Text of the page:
It seems like only yesterday when robot receptionists and concierges were being touted as the must-have addition to the lobby, but already the wheels are beginning to come off and our mechanical comrades are being shown the door. It’s not all bad news, though.
The employment situation for robots in hotels have taken a couple of turns in the last months.
First, news came in that the original robots—the artificial intelligence employment pioneers, the trailblazers of job seeking within the fourth industrial revolution—at the Henn-na Hotel at The Netherlands-themed Huis Ten Bosch theme park, near Nagasaki, Japan, have received their pink slips.
Not all of them have been terminated, but there has been a “right-sizing,” with half their number now spending more time with their metal families.
Those leaving will add to their LinkedIn pages that they worked at the hotel between June 2015 and January 2019.
If there is a more serious side of this, it might be the question as to whether robots are a novelty or a serious addition to hotel management and operations
There was a surge in applications following their start. Originally, 80 robots ironed creases in their khaki trousers and set off for their first days, but their number soon multiplied until it reached the science-fiction heights of 243, according to The Wall Street Journal.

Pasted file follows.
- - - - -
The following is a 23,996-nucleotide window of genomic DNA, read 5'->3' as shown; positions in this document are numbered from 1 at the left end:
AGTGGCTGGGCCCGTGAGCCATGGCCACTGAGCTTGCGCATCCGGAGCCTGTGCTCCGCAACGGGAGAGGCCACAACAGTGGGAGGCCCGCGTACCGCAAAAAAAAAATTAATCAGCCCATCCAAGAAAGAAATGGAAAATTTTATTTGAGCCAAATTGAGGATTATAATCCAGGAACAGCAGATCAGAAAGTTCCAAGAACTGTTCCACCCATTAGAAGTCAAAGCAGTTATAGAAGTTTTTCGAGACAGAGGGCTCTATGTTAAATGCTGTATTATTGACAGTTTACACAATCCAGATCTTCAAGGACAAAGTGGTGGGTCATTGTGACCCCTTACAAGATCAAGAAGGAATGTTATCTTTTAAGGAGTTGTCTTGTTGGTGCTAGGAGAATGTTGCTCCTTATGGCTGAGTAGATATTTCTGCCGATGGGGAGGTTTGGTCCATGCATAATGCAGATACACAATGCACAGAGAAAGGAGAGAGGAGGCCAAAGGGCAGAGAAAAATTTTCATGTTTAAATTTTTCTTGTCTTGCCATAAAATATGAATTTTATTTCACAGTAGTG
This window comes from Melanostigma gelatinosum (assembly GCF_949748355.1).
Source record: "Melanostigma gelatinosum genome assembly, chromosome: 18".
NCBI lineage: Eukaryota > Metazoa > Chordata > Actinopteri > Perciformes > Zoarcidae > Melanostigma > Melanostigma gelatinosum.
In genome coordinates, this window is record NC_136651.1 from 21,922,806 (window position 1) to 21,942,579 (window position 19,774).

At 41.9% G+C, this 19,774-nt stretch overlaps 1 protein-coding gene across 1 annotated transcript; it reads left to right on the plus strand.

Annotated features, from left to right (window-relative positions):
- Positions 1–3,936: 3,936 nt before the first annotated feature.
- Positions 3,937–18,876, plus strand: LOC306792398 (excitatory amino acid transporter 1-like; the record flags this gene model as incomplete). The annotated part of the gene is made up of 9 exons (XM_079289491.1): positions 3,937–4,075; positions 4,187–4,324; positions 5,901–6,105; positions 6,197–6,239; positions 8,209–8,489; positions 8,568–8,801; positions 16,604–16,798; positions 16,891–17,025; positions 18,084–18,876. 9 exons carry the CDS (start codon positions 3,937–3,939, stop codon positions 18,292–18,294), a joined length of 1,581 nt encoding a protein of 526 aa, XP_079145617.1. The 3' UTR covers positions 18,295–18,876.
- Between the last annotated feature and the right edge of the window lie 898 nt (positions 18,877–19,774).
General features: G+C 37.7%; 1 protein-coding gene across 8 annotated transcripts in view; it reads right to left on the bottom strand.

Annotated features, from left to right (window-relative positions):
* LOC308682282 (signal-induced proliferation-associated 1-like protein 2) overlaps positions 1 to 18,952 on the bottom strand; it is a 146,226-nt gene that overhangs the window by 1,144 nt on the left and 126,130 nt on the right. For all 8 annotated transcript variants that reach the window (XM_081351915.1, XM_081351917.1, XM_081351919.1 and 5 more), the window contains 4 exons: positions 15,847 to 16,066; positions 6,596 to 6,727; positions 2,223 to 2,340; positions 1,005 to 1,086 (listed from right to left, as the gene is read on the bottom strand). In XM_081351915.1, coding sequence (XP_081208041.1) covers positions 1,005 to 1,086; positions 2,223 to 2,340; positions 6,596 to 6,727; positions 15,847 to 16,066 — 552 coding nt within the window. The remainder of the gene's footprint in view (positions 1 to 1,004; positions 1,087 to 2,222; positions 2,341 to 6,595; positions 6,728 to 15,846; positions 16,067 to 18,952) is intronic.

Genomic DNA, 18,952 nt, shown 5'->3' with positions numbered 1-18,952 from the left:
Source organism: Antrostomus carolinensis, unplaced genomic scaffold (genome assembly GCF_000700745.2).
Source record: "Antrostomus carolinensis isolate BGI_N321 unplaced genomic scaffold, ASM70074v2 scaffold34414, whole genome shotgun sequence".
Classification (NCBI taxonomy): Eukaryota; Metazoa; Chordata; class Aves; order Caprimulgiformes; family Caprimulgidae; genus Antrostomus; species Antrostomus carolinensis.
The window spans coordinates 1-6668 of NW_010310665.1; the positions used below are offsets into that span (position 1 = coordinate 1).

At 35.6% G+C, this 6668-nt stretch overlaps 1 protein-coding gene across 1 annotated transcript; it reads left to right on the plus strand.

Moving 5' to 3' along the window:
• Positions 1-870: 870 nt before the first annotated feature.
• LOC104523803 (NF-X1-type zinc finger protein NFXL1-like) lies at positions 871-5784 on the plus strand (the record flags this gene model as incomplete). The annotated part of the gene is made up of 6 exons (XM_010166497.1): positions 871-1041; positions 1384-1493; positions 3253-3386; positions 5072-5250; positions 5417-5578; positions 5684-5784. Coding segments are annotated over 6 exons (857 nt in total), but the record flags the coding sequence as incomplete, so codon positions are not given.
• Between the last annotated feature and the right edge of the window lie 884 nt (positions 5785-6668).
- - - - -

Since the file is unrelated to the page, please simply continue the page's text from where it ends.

Maybe there was some animosity between the robots. Maybe the Old Guard, the original AI-ghty (that’s a terrible pun, I know), became condescending and mean to the new arrivals, the upstarts, who thought they knew more, or were programmed to do so.
Apparently, one robot “mistook a guest’s snoring for a spoken request, (waking) him every few hours by saying, ‘Sorry, I couldn’t catch that. Could you repeat your request?’” The thoughtful act probably was not greeted by the appreciation the robot might have hoped for or expected.
Robot help certainly would not be deemed fit for all hotels, even if artificial intelligence is being employed in all manner of other hidden spaces of hotels to help run operations more seamlessly.
Robots searching through online job advertisements probably are not pondering this, especially the 120-or-so Japanese ones that had the least seniority.
Is it too far-fetched to suggest that it was disgruntled, sacked robots that were behind both the closed-by-drone fiasco of British airports just before and after Christmas Day and the record-long partial shutdown of the U.S. government?
One of those down-on-their-luck robots might have resurfaced as Robi, the robot at hotel 25hours Hotel The Circle in Cologne, Germany, which is old enough to start its educational phase. Although it is suggested that Robi was “originally developed in 1998 by the Fraunhofer Institute for Manufacturing Engineering & Automation IPA in Stuttgart” and is a graduate of the “fourth generation of the Care-O-bot 4 series.”
The good folk at 25hours have not taken any chances, though.
Maybe they had read reviews stemming from Japan, but Robi had to undergo six months of probation and even now that its education really begins it is allowed nowhere near guestrooms, apparently.
One of his tasks is to ask those checking in if they want a selfie, but bilingual Robi—fluent in German and in English—can also show guests different types of rooms and, most importantly, the bar.
The hotel’s GM Nils Jansen has good news for humans, too, saying that “trainee Robi is a quirky addition for us, and he still has a lot to learn. He can't replace a real human, though.”
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